Most college students and recent graduates are not saddled with oppressive educational loans, according to a report issued by the College Board today. But the report also documented a surprising and troubling increase in the debt loads shouldered by students attending the lowest-cost schools of all—local, public community colleges.
One third of all new bachelor's degree recipients in June of 2008 started their working lives without owing a penny in federal or private educational debt. Only 10 percent of last year's graduates owed more than $40,000, according to the lead author of the report, College Board researcher Patricia Steele. (She did not count credit card debt or other noneducational liabilities such as car loans.)
The median borrower graduated last year owing almost $19,999, a $1,026 increase from the typical debt load of 2004 graduates. "Most people would say that is a reasonable amount of debt to take on for a baccalaureate degree," especially if students stick with federal loans, which now allow borrowers to adjust their payments to their income, Steele says.
The College Board, an organization made up of colleges, published the report to "take down a notch the sensationalist stories about students drowning in debt," Steele says.
But Steele was surprised "by the extremes" she found in recently released federal borrowing statistics. About 5 percent of students who got associate's degrees from public community colleges in 2008 left school owing more than $30,000. The average tuition at a public community college last year was just $2,402. Add in $1,000 or so a year for books and supplies, and the total educational cost for two years shouldn't exceed $7,000.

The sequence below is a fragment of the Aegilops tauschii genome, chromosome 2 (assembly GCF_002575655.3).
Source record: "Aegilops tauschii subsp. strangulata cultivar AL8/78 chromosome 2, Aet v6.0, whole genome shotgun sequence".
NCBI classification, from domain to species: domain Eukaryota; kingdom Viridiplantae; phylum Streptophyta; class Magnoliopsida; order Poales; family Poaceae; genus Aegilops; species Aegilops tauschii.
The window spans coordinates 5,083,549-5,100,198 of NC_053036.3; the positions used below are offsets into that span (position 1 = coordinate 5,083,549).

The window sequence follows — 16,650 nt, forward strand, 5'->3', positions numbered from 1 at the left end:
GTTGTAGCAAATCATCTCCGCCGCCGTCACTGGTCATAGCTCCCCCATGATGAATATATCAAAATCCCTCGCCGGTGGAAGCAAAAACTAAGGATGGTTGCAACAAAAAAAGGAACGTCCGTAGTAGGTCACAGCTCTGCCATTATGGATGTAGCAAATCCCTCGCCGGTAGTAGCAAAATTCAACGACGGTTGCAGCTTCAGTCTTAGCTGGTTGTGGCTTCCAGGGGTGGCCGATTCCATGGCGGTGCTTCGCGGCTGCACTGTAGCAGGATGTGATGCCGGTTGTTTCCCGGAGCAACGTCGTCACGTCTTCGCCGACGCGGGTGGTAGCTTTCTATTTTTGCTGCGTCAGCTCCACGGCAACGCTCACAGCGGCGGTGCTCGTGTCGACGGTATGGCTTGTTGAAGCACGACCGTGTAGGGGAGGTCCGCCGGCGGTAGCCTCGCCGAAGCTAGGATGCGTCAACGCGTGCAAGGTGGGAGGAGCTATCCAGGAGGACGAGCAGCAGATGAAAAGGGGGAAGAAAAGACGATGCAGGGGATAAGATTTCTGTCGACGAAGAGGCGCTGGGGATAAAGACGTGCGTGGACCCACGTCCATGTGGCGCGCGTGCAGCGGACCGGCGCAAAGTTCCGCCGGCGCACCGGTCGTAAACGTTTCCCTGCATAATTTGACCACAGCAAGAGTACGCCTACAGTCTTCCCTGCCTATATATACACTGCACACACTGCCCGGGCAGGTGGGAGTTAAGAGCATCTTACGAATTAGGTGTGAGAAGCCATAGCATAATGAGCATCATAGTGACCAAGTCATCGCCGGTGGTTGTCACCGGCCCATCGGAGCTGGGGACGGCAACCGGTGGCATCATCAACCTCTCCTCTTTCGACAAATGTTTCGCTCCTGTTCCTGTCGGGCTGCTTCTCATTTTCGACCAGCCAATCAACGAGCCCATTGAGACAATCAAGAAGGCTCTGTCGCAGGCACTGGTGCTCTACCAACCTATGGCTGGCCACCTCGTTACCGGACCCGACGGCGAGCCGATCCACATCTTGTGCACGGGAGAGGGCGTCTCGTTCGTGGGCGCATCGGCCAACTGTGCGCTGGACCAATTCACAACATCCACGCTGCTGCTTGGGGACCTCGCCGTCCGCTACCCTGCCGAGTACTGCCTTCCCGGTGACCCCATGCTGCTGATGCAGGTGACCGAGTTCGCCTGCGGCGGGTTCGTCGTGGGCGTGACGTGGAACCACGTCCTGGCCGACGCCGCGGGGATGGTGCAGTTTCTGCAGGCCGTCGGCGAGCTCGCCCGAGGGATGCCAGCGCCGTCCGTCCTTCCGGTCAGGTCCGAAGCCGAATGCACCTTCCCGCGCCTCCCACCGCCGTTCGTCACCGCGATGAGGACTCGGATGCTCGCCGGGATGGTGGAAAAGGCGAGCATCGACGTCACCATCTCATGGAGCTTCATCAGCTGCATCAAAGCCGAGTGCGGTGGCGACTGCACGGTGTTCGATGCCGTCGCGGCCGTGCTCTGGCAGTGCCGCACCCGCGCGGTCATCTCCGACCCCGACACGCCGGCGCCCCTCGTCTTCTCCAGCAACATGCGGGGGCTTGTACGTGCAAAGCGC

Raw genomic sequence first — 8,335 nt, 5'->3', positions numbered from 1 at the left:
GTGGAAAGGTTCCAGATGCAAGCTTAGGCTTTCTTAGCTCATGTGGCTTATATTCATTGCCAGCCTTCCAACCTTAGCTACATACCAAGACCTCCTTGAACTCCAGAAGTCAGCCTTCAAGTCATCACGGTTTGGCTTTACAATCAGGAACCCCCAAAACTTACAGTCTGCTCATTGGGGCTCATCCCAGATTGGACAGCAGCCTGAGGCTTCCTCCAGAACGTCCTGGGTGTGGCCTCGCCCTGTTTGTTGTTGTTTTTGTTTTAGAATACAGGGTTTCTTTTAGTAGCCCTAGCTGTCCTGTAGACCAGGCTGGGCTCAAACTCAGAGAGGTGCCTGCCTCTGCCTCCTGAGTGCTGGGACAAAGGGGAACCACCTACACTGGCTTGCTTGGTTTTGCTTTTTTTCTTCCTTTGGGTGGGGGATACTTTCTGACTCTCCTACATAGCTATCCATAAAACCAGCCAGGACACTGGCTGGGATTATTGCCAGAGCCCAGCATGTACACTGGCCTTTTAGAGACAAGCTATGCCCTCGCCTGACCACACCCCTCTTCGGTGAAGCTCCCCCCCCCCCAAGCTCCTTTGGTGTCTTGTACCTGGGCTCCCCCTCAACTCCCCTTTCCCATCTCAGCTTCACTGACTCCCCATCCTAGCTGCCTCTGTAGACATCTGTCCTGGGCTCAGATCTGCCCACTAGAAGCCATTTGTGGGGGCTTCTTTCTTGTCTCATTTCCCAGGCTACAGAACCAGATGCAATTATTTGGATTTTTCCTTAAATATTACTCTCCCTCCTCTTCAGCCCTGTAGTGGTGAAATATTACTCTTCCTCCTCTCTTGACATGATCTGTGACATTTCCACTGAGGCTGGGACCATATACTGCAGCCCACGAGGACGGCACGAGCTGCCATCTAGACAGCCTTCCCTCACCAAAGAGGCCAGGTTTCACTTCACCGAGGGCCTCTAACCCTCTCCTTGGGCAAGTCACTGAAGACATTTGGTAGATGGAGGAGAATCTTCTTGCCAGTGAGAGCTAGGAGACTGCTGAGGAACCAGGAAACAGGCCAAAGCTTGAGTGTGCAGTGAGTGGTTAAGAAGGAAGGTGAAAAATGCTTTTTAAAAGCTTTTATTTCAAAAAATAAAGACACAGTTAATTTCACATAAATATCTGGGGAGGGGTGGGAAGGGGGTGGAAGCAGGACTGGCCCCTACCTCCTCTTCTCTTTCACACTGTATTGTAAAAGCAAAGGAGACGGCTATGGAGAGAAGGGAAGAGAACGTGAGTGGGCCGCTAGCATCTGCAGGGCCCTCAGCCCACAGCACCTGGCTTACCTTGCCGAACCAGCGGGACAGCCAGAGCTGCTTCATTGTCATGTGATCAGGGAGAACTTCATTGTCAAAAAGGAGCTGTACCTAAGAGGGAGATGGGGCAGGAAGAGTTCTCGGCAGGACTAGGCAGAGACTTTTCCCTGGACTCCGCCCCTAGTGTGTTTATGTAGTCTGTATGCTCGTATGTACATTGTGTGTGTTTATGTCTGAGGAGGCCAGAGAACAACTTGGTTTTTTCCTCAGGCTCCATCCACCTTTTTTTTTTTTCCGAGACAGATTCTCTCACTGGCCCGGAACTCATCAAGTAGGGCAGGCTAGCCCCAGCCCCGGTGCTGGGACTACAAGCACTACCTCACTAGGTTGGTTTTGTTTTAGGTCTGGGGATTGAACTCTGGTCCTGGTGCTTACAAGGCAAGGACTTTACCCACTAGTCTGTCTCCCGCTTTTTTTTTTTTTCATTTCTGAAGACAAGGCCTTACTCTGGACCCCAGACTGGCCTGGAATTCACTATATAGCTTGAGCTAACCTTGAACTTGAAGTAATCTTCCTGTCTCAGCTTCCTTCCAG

Steele was also puzzled by the jump in the percentage of public community college finishers who borrowed—from 30 percent in 2004 to 38 percent in 2008.
David Baime, vice president of government relations for the American Association of Community Colleges, notes that government grants and scholarships didn't keep up with inflation during most of the decade. Community colleges raised their tuition on average by almost $500 between 2003 and 2007. But the federal Pell grant rose by only $260.
"Real family incomes declined over that period. The costs of textbooks were spiking," and loans were very easy to get during the credit bubble, Baime says.
Lauren Asher, president of the Institute for College Access and Success, points out that living costs such as healthcare and energy also rose dramatically during that period. In addition, the shortage of grant money has meant that the 80 percent of needy community college students are left with a gap of $5,277 between what the government estimates they can afford and the bills they have to pay, she says.
"People think of community college as affordable," but students who attend community college full time (and are thus more likely to graduate) "are having a harder time covering their living costs without borrowing," Asher says.
Asher, Steele, and other analysts agree, however, that a reasonable amount of low-interest educational debt shouldn't alarm students or parents. "It's not that all borrowing is bad," Asher says. "If you are close to finishing and you need to borrow so that you can get a degree, you may be making a very wise decision," she says, adding: "If you drop out of school, you will be left worse off."
The recessionary spike in unemployment, which is driving thousands of newly needy students to college, will probably lead to a rise in the number of students who borrow. And recent hikes in tuition and the maximum allowable federal student loans are likely to increase the amount students will borrow, analysts say. But analysts also note that the credit crunch wiped out financial firms that used to advertise easy $40,000 private educational loans on television. So the number of students taking out big, expensive private loans could plunge.
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